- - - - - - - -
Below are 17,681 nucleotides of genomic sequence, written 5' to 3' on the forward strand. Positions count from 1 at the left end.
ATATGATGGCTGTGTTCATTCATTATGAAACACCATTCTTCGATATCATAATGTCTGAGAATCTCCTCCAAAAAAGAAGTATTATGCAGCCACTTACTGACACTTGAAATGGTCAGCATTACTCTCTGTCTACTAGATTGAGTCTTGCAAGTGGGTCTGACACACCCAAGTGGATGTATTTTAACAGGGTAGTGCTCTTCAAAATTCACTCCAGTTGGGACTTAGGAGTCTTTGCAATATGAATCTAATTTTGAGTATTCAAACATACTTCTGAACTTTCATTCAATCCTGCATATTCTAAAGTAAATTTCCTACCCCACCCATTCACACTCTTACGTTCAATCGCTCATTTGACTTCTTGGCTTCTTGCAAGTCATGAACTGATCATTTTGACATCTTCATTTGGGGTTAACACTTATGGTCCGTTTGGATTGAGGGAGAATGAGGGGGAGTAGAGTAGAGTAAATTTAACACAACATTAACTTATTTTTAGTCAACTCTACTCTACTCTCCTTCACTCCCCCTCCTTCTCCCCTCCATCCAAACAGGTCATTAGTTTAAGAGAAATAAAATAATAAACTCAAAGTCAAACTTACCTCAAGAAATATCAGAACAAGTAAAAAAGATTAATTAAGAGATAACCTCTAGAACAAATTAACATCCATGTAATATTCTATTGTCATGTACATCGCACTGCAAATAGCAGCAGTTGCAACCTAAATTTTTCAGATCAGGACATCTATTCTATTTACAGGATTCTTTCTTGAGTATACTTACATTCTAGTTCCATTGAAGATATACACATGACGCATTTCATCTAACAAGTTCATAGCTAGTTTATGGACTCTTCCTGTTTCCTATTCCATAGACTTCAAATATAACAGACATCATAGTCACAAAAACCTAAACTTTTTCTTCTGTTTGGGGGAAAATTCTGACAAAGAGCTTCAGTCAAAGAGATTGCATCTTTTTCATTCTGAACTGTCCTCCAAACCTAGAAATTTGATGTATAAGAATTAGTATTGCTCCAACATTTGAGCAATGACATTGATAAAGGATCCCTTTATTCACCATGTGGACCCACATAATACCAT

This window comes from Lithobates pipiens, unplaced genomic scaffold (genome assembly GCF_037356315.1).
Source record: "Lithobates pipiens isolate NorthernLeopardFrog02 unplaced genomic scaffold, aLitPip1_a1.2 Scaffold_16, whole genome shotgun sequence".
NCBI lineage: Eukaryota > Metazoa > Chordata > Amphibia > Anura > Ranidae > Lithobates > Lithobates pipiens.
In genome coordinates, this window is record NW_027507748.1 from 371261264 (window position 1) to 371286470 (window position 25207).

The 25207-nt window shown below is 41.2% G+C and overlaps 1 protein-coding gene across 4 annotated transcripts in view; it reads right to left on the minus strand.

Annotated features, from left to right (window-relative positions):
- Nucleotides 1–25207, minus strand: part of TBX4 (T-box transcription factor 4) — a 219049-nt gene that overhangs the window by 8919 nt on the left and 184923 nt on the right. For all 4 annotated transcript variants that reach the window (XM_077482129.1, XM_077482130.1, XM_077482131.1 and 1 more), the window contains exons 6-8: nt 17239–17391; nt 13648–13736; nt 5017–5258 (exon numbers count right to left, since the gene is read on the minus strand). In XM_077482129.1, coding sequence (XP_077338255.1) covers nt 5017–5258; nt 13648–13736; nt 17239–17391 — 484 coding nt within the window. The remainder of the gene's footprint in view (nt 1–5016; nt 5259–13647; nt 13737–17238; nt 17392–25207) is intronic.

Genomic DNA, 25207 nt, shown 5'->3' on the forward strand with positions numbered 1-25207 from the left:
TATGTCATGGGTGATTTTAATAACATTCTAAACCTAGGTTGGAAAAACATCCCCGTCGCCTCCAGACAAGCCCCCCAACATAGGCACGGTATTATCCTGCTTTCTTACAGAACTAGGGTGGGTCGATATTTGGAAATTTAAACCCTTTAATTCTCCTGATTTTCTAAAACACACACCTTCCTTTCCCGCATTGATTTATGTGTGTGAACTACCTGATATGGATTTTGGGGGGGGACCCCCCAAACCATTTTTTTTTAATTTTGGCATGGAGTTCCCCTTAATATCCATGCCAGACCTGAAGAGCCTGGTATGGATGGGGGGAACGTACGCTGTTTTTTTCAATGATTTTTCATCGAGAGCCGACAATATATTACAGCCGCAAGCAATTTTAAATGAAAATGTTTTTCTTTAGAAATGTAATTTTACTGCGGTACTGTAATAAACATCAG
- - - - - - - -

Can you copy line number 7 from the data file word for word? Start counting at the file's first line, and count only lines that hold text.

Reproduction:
The 25207-nt window shown below is 41.2% G+C and overlaps 1 protein-coding gene across 4 annotated transcripts in view; it reads right to left on the minus strand.